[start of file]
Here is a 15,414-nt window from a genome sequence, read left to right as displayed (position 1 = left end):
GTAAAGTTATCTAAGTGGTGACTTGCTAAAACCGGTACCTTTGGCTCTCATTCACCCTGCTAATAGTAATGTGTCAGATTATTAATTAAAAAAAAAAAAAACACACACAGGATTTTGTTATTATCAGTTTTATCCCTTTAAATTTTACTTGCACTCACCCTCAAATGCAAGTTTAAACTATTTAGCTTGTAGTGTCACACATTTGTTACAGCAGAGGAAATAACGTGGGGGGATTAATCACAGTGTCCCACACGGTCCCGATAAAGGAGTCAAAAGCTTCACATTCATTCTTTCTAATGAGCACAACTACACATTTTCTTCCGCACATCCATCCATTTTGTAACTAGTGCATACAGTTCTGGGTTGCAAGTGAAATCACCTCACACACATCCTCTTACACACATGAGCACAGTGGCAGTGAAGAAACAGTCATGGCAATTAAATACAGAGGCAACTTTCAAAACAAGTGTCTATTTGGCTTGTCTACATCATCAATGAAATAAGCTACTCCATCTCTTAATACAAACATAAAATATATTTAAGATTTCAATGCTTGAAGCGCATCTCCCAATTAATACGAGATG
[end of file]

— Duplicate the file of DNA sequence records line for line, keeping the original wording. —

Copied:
Here is a 15,414-nt window from a genome sequence, read left to right as displayed (position 1 = left end):
GTAAAGTTATCTAAGTGGTGACTTGCTAAAACCGGTACCTTTGGCTCTCATTCACCCTGCTAATAGTAATGTGTCAGATTATTAATTAAAAAAAAAAAAAACACACACAGGATTTTGTTATTATCAGTTTTATCCCTTTAAATTTTACTTGCACTCACCCTCAAATGCAAGTTTAAACTATTTAGCTTGTAGTGTCACACATTTGTTACAGCAGAGGAAATAACGTGGGGGGATTAATCACAGTGTCCCACACGGTCCCGATAAAGGAGTCAAAAGCTTCACATTCATTCTTTCTAATGAGCACAACTACACATTTTCTTCCGCACATCCATCCATTTTGTAACTAGTGCATACAGTTCTGGGTTGCAAGTGAAATCACCTCACACACATCCTCTTACACACATGAGCACAGTGGCAGTGAAGAAACAGTCATGGCAATTAAATACAGAGGCAACTTTCAAAACAAGTGTCTATTTGGCTTGTCTACATCATCAATGAAATAAGCTACTCCATCTCTTAATACAAACATAAAATATATTTAAGATTTCAATGCTTGAAGCGCATCTCCCAATTAATACGAGATG